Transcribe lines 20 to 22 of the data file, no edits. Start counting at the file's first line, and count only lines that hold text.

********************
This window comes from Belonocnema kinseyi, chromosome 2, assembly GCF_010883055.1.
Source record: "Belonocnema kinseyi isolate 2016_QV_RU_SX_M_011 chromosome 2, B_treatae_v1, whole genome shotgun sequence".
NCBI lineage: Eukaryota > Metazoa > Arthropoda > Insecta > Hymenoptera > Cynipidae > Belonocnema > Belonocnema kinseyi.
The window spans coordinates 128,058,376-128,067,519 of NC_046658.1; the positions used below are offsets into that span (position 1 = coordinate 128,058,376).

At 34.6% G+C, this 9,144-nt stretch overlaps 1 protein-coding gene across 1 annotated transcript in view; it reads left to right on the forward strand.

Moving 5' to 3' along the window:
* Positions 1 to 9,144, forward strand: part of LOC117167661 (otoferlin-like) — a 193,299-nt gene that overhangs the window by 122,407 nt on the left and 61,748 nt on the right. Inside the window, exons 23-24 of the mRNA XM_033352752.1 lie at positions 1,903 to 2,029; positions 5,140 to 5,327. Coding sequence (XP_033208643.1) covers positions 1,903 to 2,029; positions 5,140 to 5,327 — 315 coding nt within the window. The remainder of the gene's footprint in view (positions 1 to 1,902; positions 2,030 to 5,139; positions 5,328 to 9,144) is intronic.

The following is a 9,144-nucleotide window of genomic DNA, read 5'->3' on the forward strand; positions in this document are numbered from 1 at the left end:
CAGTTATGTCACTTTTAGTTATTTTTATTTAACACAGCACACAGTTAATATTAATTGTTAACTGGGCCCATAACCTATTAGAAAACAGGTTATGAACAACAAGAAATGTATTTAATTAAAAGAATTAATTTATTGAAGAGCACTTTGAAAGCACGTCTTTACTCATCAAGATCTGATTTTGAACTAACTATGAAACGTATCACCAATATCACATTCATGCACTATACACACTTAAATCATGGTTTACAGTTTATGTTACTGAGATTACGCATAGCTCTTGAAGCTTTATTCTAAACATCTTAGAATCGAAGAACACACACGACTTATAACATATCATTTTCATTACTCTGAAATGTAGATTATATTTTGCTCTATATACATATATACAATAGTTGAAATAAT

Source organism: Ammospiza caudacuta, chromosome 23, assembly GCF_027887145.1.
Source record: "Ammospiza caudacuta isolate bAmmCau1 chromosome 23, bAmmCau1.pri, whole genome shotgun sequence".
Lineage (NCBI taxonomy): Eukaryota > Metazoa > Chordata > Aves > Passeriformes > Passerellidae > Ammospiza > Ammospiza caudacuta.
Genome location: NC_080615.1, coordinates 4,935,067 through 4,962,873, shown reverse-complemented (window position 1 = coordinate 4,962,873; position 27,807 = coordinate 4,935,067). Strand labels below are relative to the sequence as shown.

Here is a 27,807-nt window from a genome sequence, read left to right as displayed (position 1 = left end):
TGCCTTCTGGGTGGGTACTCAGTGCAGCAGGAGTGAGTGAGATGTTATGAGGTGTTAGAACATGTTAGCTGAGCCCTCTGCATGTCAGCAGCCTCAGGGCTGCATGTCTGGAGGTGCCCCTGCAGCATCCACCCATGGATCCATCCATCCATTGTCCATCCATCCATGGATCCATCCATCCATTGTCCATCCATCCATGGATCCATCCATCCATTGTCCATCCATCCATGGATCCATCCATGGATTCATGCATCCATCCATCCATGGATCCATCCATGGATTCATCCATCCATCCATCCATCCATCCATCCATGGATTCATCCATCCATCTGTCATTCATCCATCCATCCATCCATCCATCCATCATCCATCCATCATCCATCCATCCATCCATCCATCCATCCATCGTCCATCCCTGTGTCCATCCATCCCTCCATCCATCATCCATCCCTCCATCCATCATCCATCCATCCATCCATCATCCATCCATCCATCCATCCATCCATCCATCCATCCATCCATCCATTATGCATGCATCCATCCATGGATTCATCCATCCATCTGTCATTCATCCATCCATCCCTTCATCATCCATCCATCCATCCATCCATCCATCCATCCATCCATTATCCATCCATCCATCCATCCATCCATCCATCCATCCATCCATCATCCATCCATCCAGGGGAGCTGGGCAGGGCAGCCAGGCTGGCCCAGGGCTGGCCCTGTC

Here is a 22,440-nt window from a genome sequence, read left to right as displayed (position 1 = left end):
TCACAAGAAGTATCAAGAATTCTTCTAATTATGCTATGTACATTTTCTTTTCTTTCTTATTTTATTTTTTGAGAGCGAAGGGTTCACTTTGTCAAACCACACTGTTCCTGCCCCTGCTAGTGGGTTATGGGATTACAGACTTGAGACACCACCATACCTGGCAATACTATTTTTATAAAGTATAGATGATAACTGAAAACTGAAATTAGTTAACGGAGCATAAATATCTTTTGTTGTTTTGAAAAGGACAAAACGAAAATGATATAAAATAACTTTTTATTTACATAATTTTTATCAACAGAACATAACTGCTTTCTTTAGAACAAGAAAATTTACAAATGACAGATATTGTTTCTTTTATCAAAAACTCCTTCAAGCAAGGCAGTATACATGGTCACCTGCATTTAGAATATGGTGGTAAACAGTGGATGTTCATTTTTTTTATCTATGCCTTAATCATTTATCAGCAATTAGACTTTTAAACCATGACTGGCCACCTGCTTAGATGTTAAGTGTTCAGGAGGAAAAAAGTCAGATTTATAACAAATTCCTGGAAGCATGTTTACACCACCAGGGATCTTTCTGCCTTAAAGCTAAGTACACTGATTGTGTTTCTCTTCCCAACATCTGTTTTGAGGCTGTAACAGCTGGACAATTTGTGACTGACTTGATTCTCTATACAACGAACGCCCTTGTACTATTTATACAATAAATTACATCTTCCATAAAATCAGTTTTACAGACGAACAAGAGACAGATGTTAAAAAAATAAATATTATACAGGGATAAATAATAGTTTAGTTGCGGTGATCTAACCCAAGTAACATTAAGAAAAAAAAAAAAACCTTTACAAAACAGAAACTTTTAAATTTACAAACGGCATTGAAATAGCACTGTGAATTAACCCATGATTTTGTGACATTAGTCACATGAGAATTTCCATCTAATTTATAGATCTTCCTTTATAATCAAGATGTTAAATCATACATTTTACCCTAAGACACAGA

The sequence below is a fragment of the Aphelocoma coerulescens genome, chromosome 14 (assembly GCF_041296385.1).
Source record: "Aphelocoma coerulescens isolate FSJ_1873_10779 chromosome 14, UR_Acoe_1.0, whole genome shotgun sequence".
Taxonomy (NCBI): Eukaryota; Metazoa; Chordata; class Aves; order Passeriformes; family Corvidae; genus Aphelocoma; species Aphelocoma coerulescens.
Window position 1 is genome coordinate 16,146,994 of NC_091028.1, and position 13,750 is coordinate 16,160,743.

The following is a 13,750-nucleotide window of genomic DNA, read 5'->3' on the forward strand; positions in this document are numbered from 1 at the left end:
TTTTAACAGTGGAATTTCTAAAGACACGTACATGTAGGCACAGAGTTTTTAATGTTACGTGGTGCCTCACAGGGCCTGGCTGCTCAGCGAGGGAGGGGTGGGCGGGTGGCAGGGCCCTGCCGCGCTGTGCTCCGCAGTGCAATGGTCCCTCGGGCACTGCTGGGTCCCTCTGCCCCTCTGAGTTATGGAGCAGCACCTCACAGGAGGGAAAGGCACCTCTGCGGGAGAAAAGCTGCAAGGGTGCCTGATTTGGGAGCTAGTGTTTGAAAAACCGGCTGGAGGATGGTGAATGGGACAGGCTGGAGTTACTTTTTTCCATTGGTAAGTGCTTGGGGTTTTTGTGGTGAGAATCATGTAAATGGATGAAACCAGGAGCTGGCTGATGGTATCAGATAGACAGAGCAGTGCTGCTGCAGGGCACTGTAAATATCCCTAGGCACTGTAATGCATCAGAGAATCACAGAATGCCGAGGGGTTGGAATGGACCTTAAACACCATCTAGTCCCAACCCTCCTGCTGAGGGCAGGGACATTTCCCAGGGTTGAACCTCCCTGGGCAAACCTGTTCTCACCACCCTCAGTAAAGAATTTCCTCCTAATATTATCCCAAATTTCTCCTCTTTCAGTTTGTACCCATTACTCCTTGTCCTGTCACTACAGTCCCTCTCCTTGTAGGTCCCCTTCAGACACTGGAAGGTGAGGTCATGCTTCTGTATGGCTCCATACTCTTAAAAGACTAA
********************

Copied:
Taxonomy (NCBI): Eukaryota; Metazoa; Chordata; class Aves; order Passeriformes; family Corvidae; genus Aphelocoma; species Aphelocoma coerulescens.
Window position 1 is genome coordinate 16,146,994 of NC_091028.1, and position 13,750 is coordinate 16,160,743.

The following is a 13,750-nucleotide window of genomic DNA, read 5'->3' on the forward strand; positions in this document are numbered from 1 at the left end: